A guy addicted to pushing words around on paper.
I owe my being a writer to a snowball fight.
A bunch of us were leaving an AA meeting in the middle of a brutal Chicago winter, snowdrifts everywhere, hundred-pound icicles bending gutters, our breaths coming out in vaporous puffs lingering in the frigid air like cigarette smoke. In our new-found wisdom gleaned from the meeting we all (all of us grown men, mind you) promptly got into a snowball fight. We were hardly prepared for it. Leather-soled shoes, overcoats, no hats. But snowballs flew like missiles, and we ran around, ducking, sliding and laughing so hard we were crying. So it was all good, right?
A couple of days later, one of the guys was all excited remembering the snowball fight and started talking about it, and he was like, "Yeah, it was fun, but I lost my diamond wedding ring in that snowball fight."
I was rocked. The guy was super nice. He was being strong about it, but you could see he was hurting. We promptly set out to look for the ring, but the snowball fight had taken place over the course of a city block, and the snow was piled so high finding the ring was an impossibility. Thoroughly downhearted we gave up.
Three weeks later I woke to the sound of rain ticking my bedroom window. It dawned on me: the rain was going to melt a lot of the snow.
I jumped out of bed, dressed and hurried to where the snowball fight had taken place. There was still a lot of snow, but it was getting melted pretty good. I felt like an idiot, though, looking all over the street, sidewalk, people's lawns, like the people who lived there were going to call the cops and report a crazy person.
Then I saw something shiny lying in the middle of the street. Could it be? No. It must just be aluminum foil from a chewing gum wrapper, or the liner of a cigarette box. But I walked to it.
It sure was looking like a diamond ring, though. But yeah, was it possible?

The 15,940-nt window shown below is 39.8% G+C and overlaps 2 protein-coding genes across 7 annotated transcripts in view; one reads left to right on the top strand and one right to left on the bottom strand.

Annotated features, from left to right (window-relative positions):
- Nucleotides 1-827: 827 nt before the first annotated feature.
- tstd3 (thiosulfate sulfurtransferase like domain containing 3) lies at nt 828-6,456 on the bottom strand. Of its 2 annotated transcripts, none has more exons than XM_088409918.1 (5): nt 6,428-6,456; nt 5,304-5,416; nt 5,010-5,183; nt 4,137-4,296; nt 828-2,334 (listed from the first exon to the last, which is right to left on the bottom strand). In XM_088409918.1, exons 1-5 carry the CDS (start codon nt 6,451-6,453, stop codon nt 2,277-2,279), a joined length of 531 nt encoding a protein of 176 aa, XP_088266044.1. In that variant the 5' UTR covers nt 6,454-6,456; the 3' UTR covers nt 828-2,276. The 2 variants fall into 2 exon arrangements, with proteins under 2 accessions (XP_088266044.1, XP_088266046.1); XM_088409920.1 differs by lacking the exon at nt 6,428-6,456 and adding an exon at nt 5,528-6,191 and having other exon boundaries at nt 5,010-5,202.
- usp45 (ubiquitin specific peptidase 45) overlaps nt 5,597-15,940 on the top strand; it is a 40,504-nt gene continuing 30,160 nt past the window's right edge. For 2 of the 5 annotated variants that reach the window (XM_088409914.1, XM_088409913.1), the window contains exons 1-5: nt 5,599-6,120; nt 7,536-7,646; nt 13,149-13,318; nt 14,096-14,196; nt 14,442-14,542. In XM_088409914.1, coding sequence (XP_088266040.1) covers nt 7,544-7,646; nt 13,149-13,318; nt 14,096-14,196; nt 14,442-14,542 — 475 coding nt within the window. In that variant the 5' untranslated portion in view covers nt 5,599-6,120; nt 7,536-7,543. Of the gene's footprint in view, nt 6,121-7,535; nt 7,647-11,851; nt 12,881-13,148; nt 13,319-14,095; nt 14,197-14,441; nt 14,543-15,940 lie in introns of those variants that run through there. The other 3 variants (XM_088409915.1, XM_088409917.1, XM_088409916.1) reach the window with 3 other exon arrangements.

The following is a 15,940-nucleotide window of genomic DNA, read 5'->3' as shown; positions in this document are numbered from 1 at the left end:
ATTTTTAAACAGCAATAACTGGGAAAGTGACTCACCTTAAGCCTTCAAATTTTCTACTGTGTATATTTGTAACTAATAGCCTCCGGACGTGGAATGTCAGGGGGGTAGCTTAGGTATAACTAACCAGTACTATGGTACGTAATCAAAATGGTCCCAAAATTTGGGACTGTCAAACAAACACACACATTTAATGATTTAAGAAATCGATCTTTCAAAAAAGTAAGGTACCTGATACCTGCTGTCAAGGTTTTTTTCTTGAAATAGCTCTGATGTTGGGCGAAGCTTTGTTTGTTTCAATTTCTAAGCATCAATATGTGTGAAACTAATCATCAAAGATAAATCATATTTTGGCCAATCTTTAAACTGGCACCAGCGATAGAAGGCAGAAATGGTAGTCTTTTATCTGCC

I bent low to look, as if my eyes were deceiving me.
They weren't. I picked up the ring and held it tightly in both hands.
Now I could hardly wait to see the guy who lost it. A week later I ran into him at a meeting.
I set the ring on the table in front of him and smiled. He clutched the ring to himself, looked up at me and started crying. Then he gathered himself as best he could and told me how the ring had this huge emotional significance for him. He'd lost it once before when his father died. He'd been distraught at his father's passing and didn't know how he was going to be able to carry on. He told me he prayed: 'God, give me a sign that I'm going to make it.'
Later that day, as he was cleaning out his car just before going to his father's funeral he found the ring—that was his sign.
Glowing inside, I went home and wrote it all down.
That started me writing and I haven't stopped since.
My writing moves along. I write stories that aren't swamped with too many characters and too much happening. They're the kind of books a lot of people read in one sitting. A reviewer recently compared my writing to Elmore Leonard's. I took that as a great compliment as Leonard famously said, "Try to leave out the part that readers tend to skip," and that's what I do. Lately, in addition to my serious thrillers, I've started writing zany over-the-top thrillers. I've laughed a lot just writing them. Check them out by clicking "Funny Thrillers" in the tool bar at the top of the page. My latest humorous thriller, Oops-A-Navy, is just released and is Amazon's "#1 New Release in Comedy." Plus I write a fun newsletter, with free flash fiction stories (click the Flash Fiction tab at the top to get an idea of what they're like), previews and other exclusive content. Sign up below in the Newsletter Signup box.